The initial days of the 1st Relief journey after leaving Johnson Ranch on February 4th, 1847, were foreshadowing what lay ahead: hypothermia, near drowning, exhaustion, mutiny and despair.
They encountered a torrent of rain for 2 1/2 days accompanied by bitterly cold temperatures as they struggled their way through the muddy rolling foothills of the eastern Sierra. Unable to set up proper camp, they resorting to sleeping on their feet best they could, as they shivered around the evening fire, drying their clothing hung on their increasingly emaciated bodies.  
40 miles into their journey they came upon Steep Hollow, a typically unremarkable narrow stream which drained mountain water from above Bear Valley into the Bear River north of Dutch Flat. The canyon narrows here and the walls are arduous. Instead it was a flood of icy snow melt, 40 feet wide and waist deep violently unearthing everything in it’s path. The men felled a tall tree and attempted to walk across, then cajoling the steeds to ford the deluge. One of the horses fell and went hooves up under the tree, washing to shore 100 yards below. Several of the men nearly drowned recovering the horse. It took the relief party a tremendous exertion and the majority of daylight to successfully reach the eastern shore. It was energy and time they could not spare.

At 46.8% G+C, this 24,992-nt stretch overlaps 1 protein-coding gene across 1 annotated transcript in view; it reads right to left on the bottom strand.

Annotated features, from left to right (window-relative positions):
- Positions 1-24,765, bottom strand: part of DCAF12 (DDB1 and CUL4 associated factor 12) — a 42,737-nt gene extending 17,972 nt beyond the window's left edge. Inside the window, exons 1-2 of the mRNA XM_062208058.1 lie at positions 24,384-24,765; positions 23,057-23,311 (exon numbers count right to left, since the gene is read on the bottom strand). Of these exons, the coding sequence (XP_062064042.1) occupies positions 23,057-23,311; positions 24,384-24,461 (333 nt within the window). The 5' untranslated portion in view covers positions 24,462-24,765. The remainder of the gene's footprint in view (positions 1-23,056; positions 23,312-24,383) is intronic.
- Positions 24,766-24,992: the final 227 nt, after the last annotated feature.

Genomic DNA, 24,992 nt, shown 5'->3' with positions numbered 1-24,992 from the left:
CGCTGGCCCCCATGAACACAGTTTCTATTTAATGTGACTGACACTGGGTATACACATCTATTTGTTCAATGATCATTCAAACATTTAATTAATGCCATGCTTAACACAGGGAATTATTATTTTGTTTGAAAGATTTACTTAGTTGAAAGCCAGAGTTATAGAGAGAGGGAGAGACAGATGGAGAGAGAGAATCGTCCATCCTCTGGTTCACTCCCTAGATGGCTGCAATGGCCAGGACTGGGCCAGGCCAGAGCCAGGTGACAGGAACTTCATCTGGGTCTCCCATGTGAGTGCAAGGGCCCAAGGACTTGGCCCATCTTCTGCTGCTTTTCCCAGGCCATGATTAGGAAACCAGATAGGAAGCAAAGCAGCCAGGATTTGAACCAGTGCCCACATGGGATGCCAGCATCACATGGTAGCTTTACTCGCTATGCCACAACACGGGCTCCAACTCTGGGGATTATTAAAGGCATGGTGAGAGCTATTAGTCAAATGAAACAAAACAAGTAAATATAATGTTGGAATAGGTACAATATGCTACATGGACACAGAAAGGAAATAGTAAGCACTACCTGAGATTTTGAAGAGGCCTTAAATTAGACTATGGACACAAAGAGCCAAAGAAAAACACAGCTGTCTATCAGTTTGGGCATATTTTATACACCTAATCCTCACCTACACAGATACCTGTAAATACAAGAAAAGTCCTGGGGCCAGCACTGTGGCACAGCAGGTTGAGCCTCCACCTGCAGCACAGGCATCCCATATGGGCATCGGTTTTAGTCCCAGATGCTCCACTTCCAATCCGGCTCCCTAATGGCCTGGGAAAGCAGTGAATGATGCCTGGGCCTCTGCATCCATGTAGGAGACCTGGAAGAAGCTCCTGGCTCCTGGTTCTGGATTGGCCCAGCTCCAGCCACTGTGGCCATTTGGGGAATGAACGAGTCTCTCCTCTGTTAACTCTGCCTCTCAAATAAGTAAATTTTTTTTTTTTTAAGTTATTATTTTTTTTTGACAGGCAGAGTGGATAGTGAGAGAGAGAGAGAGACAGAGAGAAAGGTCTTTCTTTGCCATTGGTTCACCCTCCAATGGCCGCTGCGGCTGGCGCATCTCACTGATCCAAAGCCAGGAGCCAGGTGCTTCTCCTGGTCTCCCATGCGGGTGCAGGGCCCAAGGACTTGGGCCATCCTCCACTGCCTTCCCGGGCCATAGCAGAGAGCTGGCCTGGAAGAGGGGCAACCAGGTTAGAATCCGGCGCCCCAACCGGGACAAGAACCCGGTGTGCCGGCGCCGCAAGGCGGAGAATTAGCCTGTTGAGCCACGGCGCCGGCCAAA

After skirting along the narrow  northern-facing ridge of Camel Hump, a 3,500’ protrusion amidst the Bear River canyon, the bedraggled band reached Mule Springs ten miles later and camped. Here they encounter their first snow. This flat meadow surrounded by forest situated at 4,000’ elevation with a large spring was an oasis compared to what the troupe had encountered prior. But they’d hoped the snow line would be higher and thus another omen of the rugged path ahead.
The men were frozen, soaked to the bone, exhausted and frustrated by their lack of progress. It had been 5 days since they departed Johnson Ranch and they’d only made 55 miles. Something had to change.